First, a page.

The LDS Church issued the following statement concerning an invitation to Vice President Dick Cheney to speak at BYU:
An invitation by Brigham Young University to the vice president of the United States to be the commencement speaker next month has triggered discussion and some controversy over the issue of political neutrality.
Whatever the personal views of individual students or other members of The Church of Jesus Christ of Latter-day Saints, the invitation is seen by the universitys board of trustees as one extended to someone holding the high office of vice president of the United States rather than to a partisan political figure.
The Salt Lake Tribune ran two articles in its edition this morning (29 March) related to the pending visit of the vice president.
One, a prominently displayed personal opinion piece by a political reporter, criticizes the Church, in intemperate and disrespectful language, for inviting Vice President Dick Cheney to be the commencement speaker.
The reporters central point seems to be that inviting the vice president presumably this particular vice president is inconsistent with the Churchs often-stated political neutrality.
The other article in the same newspaper is an editorial that urges that the vice president be allowed to speak because this is democracy at work and that an audience of college graduates is capable of assessing what he says. The newspaper further says that the decision was for the BYU board of trustees to make, just as it is the right of anyone who disagrees with the choice to say so.
Lets take a look at what the Churchs political neutrality policy is.
First, the Church prohibits any Church leader from endorsing a candidate in the name of the Church. In the American political process, endorsement means officially putting the weight of an institution or individual behind a political candidate publicly giving unequivocal support to the candidates policies and platform.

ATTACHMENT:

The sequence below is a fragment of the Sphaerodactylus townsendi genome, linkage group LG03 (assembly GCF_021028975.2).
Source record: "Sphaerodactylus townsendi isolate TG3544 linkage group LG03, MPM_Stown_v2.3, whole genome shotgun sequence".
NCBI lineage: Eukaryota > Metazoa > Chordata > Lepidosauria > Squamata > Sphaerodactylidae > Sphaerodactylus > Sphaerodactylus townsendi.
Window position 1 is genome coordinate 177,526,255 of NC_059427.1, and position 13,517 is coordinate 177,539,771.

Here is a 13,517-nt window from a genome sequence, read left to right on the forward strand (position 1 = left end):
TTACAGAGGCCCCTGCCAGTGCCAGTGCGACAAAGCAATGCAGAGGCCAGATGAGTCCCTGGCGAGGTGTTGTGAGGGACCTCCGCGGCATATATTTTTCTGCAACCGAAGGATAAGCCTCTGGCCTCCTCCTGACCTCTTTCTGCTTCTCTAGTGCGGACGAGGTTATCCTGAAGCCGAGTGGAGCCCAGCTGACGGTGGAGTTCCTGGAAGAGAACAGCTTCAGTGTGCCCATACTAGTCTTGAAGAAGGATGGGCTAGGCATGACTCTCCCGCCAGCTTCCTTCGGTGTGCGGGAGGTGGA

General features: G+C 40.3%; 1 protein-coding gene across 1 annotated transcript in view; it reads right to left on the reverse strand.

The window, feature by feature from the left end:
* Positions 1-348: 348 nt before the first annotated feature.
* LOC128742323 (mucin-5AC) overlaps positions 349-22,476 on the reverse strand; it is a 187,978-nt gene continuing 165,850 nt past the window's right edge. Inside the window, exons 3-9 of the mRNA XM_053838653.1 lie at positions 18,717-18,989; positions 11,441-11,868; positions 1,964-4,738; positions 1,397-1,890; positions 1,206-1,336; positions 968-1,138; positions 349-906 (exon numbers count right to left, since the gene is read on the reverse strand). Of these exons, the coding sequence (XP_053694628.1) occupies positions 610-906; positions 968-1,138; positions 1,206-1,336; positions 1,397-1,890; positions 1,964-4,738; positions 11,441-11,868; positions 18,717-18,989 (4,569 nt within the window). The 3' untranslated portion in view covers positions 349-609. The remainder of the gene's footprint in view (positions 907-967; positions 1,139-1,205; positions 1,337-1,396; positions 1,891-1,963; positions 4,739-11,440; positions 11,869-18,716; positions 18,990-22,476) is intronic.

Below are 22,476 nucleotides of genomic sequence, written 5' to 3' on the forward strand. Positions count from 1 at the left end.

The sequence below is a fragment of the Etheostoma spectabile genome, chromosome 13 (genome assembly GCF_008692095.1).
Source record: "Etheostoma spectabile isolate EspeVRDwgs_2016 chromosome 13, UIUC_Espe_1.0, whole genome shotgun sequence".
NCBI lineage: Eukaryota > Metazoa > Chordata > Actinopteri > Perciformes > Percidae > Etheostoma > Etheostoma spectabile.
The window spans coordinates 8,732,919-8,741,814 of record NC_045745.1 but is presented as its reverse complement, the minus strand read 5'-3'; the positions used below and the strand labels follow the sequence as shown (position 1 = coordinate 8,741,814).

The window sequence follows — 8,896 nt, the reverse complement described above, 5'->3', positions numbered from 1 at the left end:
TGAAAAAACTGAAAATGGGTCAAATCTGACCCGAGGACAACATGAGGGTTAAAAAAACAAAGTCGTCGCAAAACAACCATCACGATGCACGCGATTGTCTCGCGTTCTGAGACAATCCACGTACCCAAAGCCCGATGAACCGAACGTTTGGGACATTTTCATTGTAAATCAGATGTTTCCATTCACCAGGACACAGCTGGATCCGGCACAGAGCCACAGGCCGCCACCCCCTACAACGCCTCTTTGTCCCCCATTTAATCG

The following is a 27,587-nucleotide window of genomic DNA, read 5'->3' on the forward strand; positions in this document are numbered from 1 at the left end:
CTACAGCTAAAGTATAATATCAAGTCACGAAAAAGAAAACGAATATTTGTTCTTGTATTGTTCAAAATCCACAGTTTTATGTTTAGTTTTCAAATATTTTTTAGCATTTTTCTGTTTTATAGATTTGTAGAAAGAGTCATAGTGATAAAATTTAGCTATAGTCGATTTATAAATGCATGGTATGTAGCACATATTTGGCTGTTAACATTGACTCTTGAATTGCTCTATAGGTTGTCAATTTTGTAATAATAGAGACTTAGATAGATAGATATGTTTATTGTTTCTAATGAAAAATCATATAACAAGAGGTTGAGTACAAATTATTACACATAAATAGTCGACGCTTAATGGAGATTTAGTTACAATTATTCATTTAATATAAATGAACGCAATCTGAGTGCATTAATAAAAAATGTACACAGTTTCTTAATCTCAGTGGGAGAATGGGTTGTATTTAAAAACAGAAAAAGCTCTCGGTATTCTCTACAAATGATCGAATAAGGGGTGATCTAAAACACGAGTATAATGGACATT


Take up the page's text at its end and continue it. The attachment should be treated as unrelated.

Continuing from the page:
Second, the Church bans the use of its chapels for party political purposes and also refuses to allow the distribution of Church membership rolls to anyone, including politicians and candidates.
It also carefully avoids telling its members for whom they should vote. Neither does it tell elected Latter-day Saint officials how they should vote.
Such a policy makes sense in a Church that operates in more than 160 countries and with a global membership that embraces many different political persuasions and views. But the policy is also a reflection of what Church leaders see as the organizations central mission to preach the gospel of Jesus Christ. To engage in partisan politics or to take up every social cause would be to divert the Church from that mission.
There is also another side to the neutrality policy, apart from prohibitions. The Church encourages its members to play a role as responsible citizens in their communities, including becoming informed about issues and voting in elections.
Further, the Church expects its members to engage in the political process in an informed and civil manner, respecting the fact that members of the Church come from a variety of backgrounds and experiences and may have differences of opinion in partisan political matters.
The invitation to the vice president of the United States is not a violation of that policy, any more than inviting the majority leader of the Senate would be. In fact, Senator Harry Reid a Democrat from the opposite political pole to the vice president has already accepted such an invitation for this fall. That invitation has been in process for many months long before the announcement of the vice presidents visit.
Is it appropriate for a university even one that espouses a policy of political neutrality to have as featured speakers the holders of some of the highest offices in the land? Of course it is. And whoever the visitor the vice president, the majority leader of the Senate or the chief justice of the Supreme Court (another scheduled fall speaker) the university and the student body will listen, evaluate and react to them as intelligent citizens capable of making up their own minds about their messages.